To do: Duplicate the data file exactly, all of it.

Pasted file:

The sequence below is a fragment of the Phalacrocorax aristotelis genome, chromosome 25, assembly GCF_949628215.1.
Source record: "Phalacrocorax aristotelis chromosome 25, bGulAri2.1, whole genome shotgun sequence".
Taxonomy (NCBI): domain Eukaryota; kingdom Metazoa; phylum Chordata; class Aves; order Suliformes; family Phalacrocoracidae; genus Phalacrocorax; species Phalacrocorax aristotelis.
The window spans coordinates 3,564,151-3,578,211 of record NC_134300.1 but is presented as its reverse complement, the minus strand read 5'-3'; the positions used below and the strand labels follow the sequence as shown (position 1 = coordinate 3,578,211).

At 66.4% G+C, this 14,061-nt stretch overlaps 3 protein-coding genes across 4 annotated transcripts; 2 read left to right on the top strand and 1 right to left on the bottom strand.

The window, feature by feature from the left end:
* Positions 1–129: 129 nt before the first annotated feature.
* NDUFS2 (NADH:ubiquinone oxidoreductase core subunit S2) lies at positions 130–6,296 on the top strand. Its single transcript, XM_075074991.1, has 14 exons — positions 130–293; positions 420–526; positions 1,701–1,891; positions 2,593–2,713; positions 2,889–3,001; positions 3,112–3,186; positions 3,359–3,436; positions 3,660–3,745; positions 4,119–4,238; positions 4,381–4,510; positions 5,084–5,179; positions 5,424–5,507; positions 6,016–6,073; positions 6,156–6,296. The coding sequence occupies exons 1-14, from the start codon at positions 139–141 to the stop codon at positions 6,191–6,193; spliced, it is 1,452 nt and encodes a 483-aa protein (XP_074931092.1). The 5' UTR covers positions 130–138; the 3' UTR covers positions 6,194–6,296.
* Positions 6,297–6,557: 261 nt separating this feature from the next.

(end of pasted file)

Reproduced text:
The sequence below is a fragment of the Phalacrocorax aristotelis genome, chromosome 25, assembly GCF_949628215.1.
Source record: "Phalacrocorax aristotelis chromosome 25, bGulAri2.1, whole genome shotgun sequence".
Taxonomy (NCBI): domain Eukaryota; kingdom Metazoa; phylum Chordata; class Aves; order Suliformes; family Phalacrocoracidae; genus Phalacrocorax; species Phalacrocorax aristotelis.
The window spans coordinates 3,564,151-3,578,211 of record NC_134300.1 but is presented as its reverse complement, the minus strand read 5'-3'; the positions used below and the strand labels follow the sequence as shown (position 1 = coordinate 3,578,211).

At 66.4% G+C, this 14,061-nt stretch overlaps 3 protein-coding genes across 4 annotated transcripts; 2 read left to right on the top strand and 1 right to left on the bottom strand.

The window, feature by feature from the left end:
* Positions 1–129: 129 nt before the first annotated feature.
* NDUFS2 (NADH:ubiquinone oxidoreductase core subunit S2) lies at positions 130–6,296 on the top strand. Its single transcript, XM_075074991.1, has 14 exons — positions 130–293; positions 420–526; positions 1,701–1,891; positions 2,593–2,713; positions 2,889–3,001; positions 3,112–3,186; positions 3,359–3,436; positions 3,660–3,745; positions 4,119–4,238; positions 4,381–4,510; positions 5,084–5,179; positions 5,424–5,507; positions 6,016–6,073; positions 6,156–6,296. The coding sequence occupies exons 1-14, from the start codon at positions 139–141 to the stop codon at positions 6,191–6,193; spliced, it is 1,452 nt and encodes a 483-aa protein (XP_074931092.1). The 5' UTR covers positions 130–138; the 3' UTR covers positions 6,194–6,296.
* Positions 6,297–6,557: 261 nt separating this feature from the next.